These size-based presumptions sweep broadly. At present, more than a thousand US companies (public and private) are of a size where their acquisitions—regardless of the buyer—would trigger a presumption of illegality. Nearly 100 US companies have market capitalizations or annual sales at a level where their attempted purchase of any company worth a mere $50 million—a paltry amount in the merger context—would do so.
Once triggered, the presumption of illegality is difficult to rebut. The merging parties, according to the bill, must “establish, by a preponderance of the evidence, that the effect of the acquisition will not be to create an appreciable risk of materially lessening competition.” Given how easy it is to conceive of theories under which a merger might barely soften competition, it would be exceedingly difficult for merging parties to prove the absence of any appreciable risk of reducing competition by more than a de minimis amount. As a practical matter, then, Senator Klobuchar’s bill all but forbids mergers based solely on the size of the merging firms, regardless of whether anticompetitive effects are likely to result.
Such a rule is inconsistent with the optimizing approach set forth above. That approach calls for prescribing elements of liability based on what we know, from economic theory and empirical evidence, about when anticompetitive harm is likely. It makes sense, for example, to focus on how a merger under review affects market concentration, for both economic theory and empirical evidence suggest that mergers leading to concentrated markets are more likely to occasion anticompetitive harm. By contrast, neither economic theory nor empirical evidence suggests that a merging firm’s sheer size—whether measured by market capitalization, asset value, or annual sales—has anything to do with the likely competitive effects of the merger.
In setting forth liability rules that turn on size factors alone, the proposed reform injects inapposite matters into the analysis. And in basing proof burdens on those matters, rather than on the relative plausibility of pro- versus anti-competitive effects, the proposed approach further fails to structure the inquiry appropriately. The prevailing approach, which assesses mergers based on probable competitive effects and considers only matters shown to be probative of those effects (e.g., market concentration, the likelihood of entry, productive efficiencies, etc.), is less likely to generate welfare-reducing errors than is an approach that injects irrelevant considerations and misallocates proof burdens.
Shifting the Burden of Proof on Exclusionary Conduct
Senator Klobuchar’s bill also makes it illegal “to engage in exclusionary conduct that presents an appreciable risk of harming competition.” The bill defines “exclusionary conduct” as conduct that “(i) materially disadvantages 1 or more actual or potential competitors; or (ii) tends to foreclose or limit the ability or incentive of 1 or more actual or potential competitors to compete.” The bill then provides that such conduct “shall be presumed to present an appreciable risk of harming competition” if the company engaging in it has a market share exceeding 50 percent or “otherwise has significant market power” in the relevant market. The upshot is that any firm possessing either a market share of greater than 50 percent or significant market power is presumed to have broken the law any time it takes an action that materially disadvantages or forecloses an actual or potential rival.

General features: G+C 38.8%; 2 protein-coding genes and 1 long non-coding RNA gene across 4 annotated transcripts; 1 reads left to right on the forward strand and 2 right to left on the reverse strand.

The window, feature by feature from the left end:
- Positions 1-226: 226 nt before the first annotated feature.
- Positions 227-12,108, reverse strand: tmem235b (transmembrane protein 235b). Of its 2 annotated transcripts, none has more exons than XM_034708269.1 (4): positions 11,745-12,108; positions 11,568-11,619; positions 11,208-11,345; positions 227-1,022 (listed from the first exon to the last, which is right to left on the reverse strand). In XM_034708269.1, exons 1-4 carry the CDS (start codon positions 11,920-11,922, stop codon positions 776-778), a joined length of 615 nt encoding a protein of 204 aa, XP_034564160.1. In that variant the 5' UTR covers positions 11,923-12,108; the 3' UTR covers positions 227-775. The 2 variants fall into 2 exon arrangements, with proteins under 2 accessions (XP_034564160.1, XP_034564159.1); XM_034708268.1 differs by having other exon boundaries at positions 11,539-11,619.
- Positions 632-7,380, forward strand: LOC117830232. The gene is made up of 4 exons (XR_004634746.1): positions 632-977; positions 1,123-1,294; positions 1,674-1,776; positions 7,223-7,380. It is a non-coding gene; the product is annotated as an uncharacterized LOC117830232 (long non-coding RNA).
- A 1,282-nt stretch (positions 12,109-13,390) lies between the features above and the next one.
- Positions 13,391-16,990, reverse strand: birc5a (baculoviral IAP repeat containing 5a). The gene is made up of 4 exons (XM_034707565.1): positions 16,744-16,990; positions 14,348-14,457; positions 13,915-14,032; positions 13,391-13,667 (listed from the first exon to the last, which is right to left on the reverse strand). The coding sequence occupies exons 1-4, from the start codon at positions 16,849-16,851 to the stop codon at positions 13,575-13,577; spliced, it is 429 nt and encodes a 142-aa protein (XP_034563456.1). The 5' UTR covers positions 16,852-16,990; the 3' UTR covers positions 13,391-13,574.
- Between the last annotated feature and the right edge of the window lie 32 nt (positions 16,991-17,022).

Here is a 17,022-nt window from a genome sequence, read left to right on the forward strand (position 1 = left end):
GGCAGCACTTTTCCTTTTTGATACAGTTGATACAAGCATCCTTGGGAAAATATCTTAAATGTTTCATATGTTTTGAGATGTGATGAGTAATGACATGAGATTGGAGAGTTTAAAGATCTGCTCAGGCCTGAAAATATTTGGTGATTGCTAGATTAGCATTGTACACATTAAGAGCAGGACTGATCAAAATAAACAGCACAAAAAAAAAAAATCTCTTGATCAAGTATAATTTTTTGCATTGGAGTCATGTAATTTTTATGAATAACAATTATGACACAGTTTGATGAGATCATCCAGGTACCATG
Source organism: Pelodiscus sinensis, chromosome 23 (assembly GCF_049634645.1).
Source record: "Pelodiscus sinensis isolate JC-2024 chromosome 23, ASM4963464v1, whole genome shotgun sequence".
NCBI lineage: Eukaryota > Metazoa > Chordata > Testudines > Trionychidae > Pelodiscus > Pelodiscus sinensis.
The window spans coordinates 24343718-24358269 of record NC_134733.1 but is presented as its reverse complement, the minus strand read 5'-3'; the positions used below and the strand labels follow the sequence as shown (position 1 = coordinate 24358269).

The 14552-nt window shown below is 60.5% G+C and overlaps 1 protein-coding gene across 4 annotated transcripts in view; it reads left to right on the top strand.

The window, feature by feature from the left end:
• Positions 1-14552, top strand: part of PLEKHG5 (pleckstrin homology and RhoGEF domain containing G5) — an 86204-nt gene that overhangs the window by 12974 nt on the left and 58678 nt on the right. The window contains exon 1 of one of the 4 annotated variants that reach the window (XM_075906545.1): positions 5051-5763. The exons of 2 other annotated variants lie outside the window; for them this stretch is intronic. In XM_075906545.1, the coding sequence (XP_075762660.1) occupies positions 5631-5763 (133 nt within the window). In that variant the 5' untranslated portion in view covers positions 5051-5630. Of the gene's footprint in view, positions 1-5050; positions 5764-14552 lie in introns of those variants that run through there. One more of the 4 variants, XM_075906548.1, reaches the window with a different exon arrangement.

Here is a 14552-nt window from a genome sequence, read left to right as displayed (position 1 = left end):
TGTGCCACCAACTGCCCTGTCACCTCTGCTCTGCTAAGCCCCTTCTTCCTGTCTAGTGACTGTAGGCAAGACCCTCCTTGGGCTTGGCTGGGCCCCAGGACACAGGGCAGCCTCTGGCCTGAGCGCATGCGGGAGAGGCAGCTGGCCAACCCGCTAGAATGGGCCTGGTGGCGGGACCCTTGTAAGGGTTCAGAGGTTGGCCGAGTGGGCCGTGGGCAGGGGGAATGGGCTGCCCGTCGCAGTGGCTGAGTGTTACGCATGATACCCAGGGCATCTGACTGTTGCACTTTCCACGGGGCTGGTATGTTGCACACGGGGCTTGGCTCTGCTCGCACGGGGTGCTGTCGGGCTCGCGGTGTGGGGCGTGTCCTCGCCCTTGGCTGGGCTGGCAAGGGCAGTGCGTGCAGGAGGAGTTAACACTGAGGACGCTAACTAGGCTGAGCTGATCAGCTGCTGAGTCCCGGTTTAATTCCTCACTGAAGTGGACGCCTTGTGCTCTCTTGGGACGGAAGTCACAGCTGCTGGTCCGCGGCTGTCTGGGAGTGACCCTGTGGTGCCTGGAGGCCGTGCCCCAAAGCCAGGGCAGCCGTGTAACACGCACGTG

That presumption would apply quite often. The market power element would frequently be satisfied, as the proposed act defines market power as the ability to profitably price above incremental cost (the level that would prevail in a competitive market) and would thus sweep in a great many firms participating in brand-differentiated markets, where above-cost pricing is common. The material disadvantage/foreclosure element would be satisfied by any conduct—including price cuts and product improvements—that would usurp business from rivals, thereby “disadvantag[ing]” them, “foreclose[ing]” them from available sales opportunities, or limiting their ability to compete.
Suppose, for example, that a manufacturer of a high-margin branded product offered retailers an attractive volume discount in order to grow its market share. The manufacturer’s high profit margin would evince market power, and its volume discount would tend to “foreclose” its rivals from retailer shelf space. Its discount, which would lower consumer prices and increase output, would be presumptively illegal. The manufacturer would thus bear the burden of proving that its discount is pro-competitive—a burden that would be heavier under Sen. Klobuchar’s bill, which abrogates the prevailing safe harbor for discounts that result in above-cost prices.
Saddling firms—even big ones and those able to charge above-cost prices—with the burden to prove that their sales-enhancing initiatives are pro-competitive hardly seems justified in light of common experience. Is it not obvious that most of the things firms do to enhance their sales (to the detriment of their rivals) involve sweetening the price/quality combination for consumers? Since anticompetitive exclusionary conduct—even among firms with high market shares and significant profit margins—is less common than competitive, consumer-benefitting actions that incidentally disadvantage rivals, it makes no sense to require proof of pro-competitive effect whenever a rival is disadvantaged or foreclosed. To reduce enforcement errors, the burden of proof should be allocated to the party with the less likely story.
In the end, then, Senator Klobuchar’s bill may create the very problem it purports to correct: By positing presumptions of anticompetitive harm that are not based on economic evidence, it effectively directs courts to “decline to rigorously examine the facts in favor of relying on inaccurate economic assumptions.” It is thus likely to generate high error costs that will reduce overall social welfare.